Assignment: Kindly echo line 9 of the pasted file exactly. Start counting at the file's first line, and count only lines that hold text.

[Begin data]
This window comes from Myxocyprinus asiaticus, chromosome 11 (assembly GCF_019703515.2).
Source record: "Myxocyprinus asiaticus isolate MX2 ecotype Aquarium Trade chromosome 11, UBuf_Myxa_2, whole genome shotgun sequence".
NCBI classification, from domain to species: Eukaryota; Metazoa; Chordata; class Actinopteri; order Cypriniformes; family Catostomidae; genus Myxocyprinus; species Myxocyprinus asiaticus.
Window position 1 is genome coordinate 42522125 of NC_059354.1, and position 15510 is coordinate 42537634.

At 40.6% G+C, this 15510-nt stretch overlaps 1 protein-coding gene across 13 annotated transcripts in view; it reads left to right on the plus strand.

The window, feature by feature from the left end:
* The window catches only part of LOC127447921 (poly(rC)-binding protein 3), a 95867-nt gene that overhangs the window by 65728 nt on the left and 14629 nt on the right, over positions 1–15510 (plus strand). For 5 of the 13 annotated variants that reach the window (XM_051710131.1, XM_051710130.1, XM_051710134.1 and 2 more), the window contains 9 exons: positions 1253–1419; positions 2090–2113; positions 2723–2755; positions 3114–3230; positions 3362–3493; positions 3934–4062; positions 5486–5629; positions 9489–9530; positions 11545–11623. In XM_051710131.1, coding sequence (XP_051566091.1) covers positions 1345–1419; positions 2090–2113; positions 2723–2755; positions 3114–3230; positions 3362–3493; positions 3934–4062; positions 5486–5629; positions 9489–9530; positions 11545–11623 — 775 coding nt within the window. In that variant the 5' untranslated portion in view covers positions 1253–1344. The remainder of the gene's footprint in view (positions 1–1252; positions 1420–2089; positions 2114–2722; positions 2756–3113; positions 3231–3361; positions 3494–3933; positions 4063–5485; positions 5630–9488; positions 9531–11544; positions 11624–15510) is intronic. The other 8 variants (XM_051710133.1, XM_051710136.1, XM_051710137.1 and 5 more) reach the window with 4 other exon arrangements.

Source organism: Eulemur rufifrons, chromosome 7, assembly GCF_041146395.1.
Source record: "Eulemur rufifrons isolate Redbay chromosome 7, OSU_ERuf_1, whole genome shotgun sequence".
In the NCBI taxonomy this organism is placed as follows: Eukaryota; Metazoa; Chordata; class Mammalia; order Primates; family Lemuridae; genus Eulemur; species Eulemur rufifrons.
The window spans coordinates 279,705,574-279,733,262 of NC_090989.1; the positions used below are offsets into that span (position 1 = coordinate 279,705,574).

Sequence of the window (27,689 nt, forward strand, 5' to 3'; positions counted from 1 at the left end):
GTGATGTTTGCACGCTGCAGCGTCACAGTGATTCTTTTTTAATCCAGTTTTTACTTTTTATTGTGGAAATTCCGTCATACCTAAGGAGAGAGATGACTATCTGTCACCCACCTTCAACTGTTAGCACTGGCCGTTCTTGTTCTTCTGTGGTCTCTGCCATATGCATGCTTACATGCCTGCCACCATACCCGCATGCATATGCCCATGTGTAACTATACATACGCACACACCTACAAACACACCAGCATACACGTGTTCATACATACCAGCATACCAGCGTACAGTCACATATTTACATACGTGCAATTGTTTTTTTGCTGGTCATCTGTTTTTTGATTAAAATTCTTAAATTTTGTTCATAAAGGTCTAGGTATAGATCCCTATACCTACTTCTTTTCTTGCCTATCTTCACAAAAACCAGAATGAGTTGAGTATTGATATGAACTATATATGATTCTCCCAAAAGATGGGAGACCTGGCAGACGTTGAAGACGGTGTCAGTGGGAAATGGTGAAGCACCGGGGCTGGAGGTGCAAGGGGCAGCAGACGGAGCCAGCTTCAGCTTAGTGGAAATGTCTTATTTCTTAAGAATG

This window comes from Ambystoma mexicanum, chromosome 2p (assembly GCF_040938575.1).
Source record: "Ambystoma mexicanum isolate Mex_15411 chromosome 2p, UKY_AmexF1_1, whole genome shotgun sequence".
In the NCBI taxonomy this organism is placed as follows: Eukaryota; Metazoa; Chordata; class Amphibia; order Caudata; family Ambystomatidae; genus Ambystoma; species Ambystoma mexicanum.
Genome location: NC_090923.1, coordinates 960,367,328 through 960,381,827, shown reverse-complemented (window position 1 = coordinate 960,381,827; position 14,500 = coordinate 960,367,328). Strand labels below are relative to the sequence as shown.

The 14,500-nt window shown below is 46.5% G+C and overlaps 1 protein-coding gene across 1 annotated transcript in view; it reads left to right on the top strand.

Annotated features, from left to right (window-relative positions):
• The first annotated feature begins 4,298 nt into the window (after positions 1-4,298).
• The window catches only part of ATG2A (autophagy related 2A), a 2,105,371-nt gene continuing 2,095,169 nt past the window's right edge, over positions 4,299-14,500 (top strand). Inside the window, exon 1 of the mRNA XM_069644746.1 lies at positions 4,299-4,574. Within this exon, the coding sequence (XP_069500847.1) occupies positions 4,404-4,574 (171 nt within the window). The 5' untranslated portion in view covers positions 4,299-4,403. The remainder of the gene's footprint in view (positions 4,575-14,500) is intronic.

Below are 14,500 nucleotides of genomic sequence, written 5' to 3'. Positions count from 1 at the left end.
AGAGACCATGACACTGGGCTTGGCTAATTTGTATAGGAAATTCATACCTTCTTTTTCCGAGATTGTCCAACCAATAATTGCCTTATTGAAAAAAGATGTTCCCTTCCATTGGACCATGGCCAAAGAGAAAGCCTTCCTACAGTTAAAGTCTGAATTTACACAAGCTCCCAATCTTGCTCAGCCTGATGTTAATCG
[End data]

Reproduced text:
Source record: "Eulemur rufifrons isolate Redbay chromosome 7, OSU_ERuf_1, whole genome shotgun sequence".